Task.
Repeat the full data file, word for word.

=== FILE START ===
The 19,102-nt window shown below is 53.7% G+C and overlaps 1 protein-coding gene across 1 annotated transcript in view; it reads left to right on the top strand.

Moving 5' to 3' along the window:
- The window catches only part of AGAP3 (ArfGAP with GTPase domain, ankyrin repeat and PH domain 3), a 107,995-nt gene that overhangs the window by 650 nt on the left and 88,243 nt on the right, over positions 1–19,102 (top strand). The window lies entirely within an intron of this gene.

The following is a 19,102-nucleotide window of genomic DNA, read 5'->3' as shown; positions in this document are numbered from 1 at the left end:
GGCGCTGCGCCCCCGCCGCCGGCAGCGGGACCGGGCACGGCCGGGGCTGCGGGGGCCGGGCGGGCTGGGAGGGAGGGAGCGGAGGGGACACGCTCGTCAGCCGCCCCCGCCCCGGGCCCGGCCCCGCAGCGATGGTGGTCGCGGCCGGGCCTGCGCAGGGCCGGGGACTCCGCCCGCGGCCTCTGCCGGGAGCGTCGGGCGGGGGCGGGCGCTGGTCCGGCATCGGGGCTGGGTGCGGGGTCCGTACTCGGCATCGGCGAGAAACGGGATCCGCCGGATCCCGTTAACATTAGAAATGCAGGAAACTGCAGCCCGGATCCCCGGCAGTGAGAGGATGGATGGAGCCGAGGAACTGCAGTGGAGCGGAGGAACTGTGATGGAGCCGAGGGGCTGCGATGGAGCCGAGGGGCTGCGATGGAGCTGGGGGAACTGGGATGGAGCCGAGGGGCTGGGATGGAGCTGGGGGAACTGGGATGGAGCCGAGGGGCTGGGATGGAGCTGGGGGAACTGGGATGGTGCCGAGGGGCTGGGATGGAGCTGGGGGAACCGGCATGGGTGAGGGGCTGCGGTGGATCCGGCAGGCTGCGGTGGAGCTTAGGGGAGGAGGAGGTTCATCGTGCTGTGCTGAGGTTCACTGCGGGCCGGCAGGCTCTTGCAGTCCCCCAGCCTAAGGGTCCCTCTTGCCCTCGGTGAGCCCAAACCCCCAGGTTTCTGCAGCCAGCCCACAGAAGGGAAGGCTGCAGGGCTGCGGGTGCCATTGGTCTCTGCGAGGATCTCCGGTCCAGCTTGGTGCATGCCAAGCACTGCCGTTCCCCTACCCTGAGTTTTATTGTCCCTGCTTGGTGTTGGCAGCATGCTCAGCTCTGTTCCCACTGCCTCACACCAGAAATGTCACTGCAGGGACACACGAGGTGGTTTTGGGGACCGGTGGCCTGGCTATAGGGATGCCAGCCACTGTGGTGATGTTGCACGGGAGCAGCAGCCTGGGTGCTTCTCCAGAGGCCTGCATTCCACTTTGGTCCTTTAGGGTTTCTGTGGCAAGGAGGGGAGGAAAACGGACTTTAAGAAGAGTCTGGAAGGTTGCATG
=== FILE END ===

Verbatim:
The 19,102-nt window shown below is 53.7% G+C and overlaps 1 protein-coding gene across 1 annotated transcript in view; it reads left to right on the top strand.

Moving 5' to 3' along the window:
- The window catches only part of AGAP3 (ArfGAP with GTPase domain, ankyrin repeat and PH domain 3), a 107,995-nt gene that overhangs the window by 650 nt on the left and 88,243 nt on the right, over positions 1–19,102 (top strand). The window lies entirely within an intron of this gene.

The following is a 19,102-nucleotide window of genomic DNA, read 5'->3' as shown; positions in this document are numbered from 1 at the left end:
GGCGCTGCGCCCCCGCCGCCGGCAGCGGGACCGGGCACGGCCGGGGCTGCGGGGGCCGGGCGGGCTGGGAGGGAGGGAGCGGAGGGGACACGCTCGTCAGCCGCCCCCGCCCCGGGCCCGGCCCCGCAGCGATGGTGGTCGCGGCCGGGCCTGCGCAGGGCCGGGGACTCCGCCCGCGGCCTCTGCCGGGAGCGTCGGGCGGGGGCGGGCGCTGGTCCGGCATCGGGGCTGGGTGCGGGGTCCGTACTCGGCATCGGCGAGAAACGGGATCCGCCGGATCCCGTTAACATTAGAAATGCAGGAAACTGCAGCCCGGATCCCCGGCAGTGAGAGGATGGATGGAGCCGAGGAACTGCAGTGGAGCGGAGGAACTGTGATGGAGCCGAGGGGCTGCGATGGAGCCGAGGGGCTGCGATGGAGCTGGGGGAACTGGGATGGAGCCGAGGGGCTGGGATGGAGCTGGGGGAACTGGGATGGAGCCGAGGGGCTGGGATGGAGCTGGGGGAACTGGGATGGTGCCGAGGGGCTGGGATGGAGCTGGGGGAACCGGCATGGGTGAGGGGCTGCGGTGGATCCGGCAGGCTGCGGTGGAGCTTAGGGGAGGAGGAGGTTCATCGTGCTGTGCTGAGGTTCACTGCGGGCCGGCAGGCTCTTGCAGTCCCCCAGCCTAAGGGTCCCTCTTGCCCTCGGTGAGCCCAAACCCCCAGGTTTCTGCAGCCAGCCCACAGAAGGGAAGGCTGCAGGGCTGCGGGTGCCATTGGTCTCTGCGAGGATCTCCGGTCCAGCTTGGTGCATGCCAAGCACTGCCGTTCCCCTACCCTGAGTTTTATTGTCCCTGCTTGGTGTTGGCAGCATGCTCAGCTCTGTTCCCACTGCCTCACACCAGAAATGTCACTGCAGGGACACACGAGGTGGTTTTGGGGACCGGTGGCCTGGCTATAGGGATGCCAGCCACTGTGGTGATGTTGCACGGGAGCAGCAGCCTGGGTGCTTCTCCAGAGGCCTGCATTCCACTTTGGTCCTTTAGGGTTTCTGTGGCAAGGAGGGGAGGAAAACGGACTTTAAGAAGAGTCTGGAAGGTTGCATG